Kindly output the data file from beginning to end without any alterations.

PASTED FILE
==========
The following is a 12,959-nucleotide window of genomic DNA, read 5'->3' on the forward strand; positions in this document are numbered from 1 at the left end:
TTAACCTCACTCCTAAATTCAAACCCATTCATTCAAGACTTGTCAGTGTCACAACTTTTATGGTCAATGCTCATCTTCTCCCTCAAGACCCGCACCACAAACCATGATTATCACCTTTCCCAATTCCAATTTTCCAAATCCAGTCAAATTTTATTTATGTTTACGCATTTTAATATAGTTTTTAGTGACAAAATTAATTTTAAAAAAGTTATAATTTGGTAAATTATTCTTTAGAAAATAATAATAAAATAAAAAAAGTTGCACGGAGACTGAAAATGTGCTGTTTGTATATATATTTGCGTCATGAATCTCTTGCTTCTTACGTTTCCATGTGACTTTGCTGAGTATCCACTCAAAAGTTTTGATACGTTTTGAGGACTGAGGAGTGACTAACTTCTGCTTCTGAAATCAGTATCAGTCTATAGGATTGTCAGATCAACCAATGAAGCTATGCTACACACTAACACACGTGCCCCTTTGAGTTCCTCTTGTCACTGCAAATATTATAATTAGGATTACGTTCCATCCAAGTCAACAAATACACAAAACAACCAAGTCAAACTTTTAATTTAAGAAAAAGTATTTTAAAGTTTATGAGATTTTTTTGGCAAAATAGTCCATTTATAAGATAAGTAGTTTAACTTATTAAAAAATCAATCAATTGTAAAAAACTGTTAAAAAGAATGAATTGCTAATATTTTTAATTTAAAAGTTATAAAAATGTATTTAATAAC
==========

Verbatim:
The following is a 12,959-nucleotide window of genomic DNA, read 5'->3' on the forward strand; positions in this document are numbered from 1 at the left end:
TTAACCTCACTCCTAAATTCAAACCCATTCATTCAAGACTTGTCAGTGTCACAACTTTTATGGTCAATGCTCATCTTCTCCCTCAAGACCCGCACCACAAACCATGATTATCACCTTTCCCAATTCCAATTTTCCAAATCCAGTCAAATTTTATTTATGTTTACGCATTTTAATATAGTTTTTAGTGACAAAATTAATTTTAAAAAAGTTATAATTTGGTAAATTATTCTTTAGAAAATAATAATAAAATAAAAAAAGTTGCACGGAGACTGAAAATGTGCTGTTTGTATATATATTTGCGTCATGAATCTCTTGCTTCTTACGTTTCCATGTGACTTTGCTGAGTATCCACTCAAAAGTTTTGATACGTTTTGAGGACTGAGGAGTGACTAACTTCTGCTTCTGAAATCAGTATCAGTCTATAGGATTGTCAGATCAACCAATGAAGCTATGCTACACACTAACACACGTGCCCCTTTGAGTTCCTCTTGTCACTGCAAATATTATAATTAGGATTACGTTCCATCCAAGTCAACAAATACACAAAACAACCAAGTCAAACTTTTAATTTAAGAAAAAGTATTTTAAAGTTTATGAGATTTTTTTGGCAAAATAGTCCATTTATAAGATAAGTAGTTTAACTTATTAAAAAATCAATCAATTGTAAAAAACTGTTAAAAAGAATGAATTGCTAATATTTTTAATTTAAAAGTTATAAAAATGTATTTAATAAC